Apple iMac G4 (2002)
Nicknamed the iLamp, the G4 won over many a gadgeteer’s heart with its stylish all-in-one minimalistic design and adjustable screen. Boasting an 800MHz processor with up to 80GB of storage space, it proved to have brains as well as beauty.
Apple Newton MessagePad 100 (1993)
Apple’s then CEO John Sculley first coined the phrase PDA with reference to the Newton. The touchscreen and stylus combination served up a novel way to interact with technology but the flaky handwriting recognition and ahead-of-its-time concept ultimately lead to its demise.
Apple iPod Nano 5G (2009)
The Nano’s transition from a skinny PMP to a pocketable camera capable of shooting YouTube-friendly clips with live effects meant we got all cheap video thrills and began twisting the knife into dedicated budget handheld camcorders. The only caveat? It wasn’t designed to be held like a video camera, and your videos inevitably featured cameos from blobby fingers.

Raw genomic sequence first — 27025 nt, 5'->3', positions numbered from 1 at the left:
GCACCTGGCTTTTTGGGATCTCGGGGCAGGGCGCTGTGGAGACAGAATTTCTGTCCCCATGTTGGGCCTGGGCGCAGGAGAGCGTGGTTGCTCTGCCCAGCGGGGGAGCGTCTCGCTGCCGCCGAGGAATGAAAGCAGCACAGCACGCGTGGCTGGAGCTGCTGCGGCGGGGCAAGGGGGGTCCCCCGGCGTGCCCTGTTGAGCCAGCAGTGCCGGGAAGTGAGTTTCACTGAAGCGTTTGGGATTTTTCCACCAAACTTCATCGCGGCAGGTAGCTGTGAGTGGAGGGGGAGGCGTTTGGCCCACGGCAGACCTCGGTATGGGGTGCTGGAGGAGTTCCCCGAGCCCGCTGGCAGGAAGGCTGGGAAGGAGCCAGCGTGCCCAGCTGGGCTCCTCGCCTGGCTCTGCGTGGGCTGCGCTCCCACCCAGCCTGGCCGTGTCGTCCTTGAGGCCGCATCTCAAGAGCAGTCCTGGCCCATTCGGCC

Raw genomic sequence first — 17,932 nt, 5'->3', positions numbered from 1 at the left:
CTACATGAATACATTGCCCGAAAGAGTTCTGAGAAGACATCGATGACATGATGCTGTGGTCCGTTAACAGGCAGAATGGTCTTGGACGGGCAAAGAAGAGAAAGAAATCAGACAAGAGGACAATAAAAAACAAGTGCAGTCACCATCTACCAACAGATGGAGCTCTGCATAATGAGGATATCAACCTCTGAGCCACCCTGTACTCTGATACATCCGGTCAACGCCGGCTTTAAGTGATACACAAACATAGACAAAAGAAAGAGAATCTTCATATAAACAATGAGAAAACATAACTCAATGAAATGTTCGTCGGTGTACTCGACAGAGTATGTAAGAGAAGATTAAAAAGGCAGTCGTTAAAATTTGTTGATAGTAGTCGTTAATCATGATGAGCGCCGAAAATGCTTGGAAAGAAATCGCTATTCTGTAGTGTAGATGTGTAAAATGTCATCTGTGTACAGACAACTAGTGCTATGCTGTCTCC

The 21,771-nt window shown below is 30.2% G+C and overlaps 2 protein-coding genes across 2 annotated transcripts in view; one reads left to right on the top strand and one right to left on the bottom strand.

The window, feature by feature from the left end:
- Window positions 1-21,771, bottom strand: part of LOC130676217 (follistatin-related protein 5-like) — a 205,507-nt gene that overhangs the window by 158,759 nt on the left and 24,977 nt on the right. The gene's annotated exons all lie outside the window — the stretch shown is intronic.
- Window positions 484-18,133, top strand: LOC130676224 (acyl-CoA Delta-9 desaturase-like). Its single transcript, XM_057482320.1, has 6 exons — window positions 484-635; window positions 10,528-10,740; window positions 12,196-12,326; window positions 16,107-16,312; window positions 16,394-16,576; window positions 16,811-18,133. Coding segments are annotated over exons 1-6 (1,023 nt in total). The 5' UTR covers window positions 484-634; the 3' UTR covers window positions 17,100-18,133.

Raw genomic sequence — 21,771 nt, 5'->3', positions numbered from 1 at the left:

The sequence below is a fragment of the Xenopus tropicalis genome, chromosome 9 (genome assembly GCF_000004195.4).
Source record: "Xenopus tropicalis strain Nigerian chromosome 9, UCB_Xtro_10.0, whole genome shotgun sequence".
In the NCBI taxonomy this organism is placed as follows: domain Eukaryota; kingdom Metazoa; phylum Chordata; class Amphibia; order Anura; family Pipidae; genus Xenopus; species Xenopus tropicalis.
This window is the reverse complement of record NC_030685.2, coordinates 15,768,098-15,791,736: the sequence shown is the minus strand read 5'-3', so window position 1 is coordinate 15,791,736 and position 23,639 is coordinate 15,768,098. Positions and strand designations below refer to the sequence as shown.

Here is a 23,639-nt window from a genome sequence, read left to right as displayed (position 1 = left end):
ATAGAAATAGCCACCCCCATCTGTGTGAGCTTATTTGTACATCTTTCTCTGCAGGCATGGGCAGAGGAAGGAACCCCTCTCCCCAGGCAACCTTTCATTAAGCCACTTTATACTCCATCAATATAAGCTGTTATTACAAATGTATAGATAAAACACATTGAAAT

Apple TV (2007)
Intent on changing the face of TV by delivering digital video to the living room, Apple TV provided an affordable way to stream your PC content and buy or rent movies on your telly. But the ‘iPod for TV’ wasn't for everyone. It had a slick Apple UI and earned its streaming stripes, but asked users to lean heavily on the iTunes ecosystem, especially when – in 2010 – Apple dropped the hard drive.
Apple iPhone 4 (2010)
The best-looking iPhone to date, the iPhone 4 was shinier, faster and slicker than previous incarnations. It wore its industrial design (including scratch-resistant glass, hi-res Retina Display, two cameras and antennae) literally on its sleeve. Ultimately that proved its Achilles heel, prompting the lazily-labelled Antennagate ‘scandal’. Did it affect sales? Doubtful. Read the iPhone 4S review here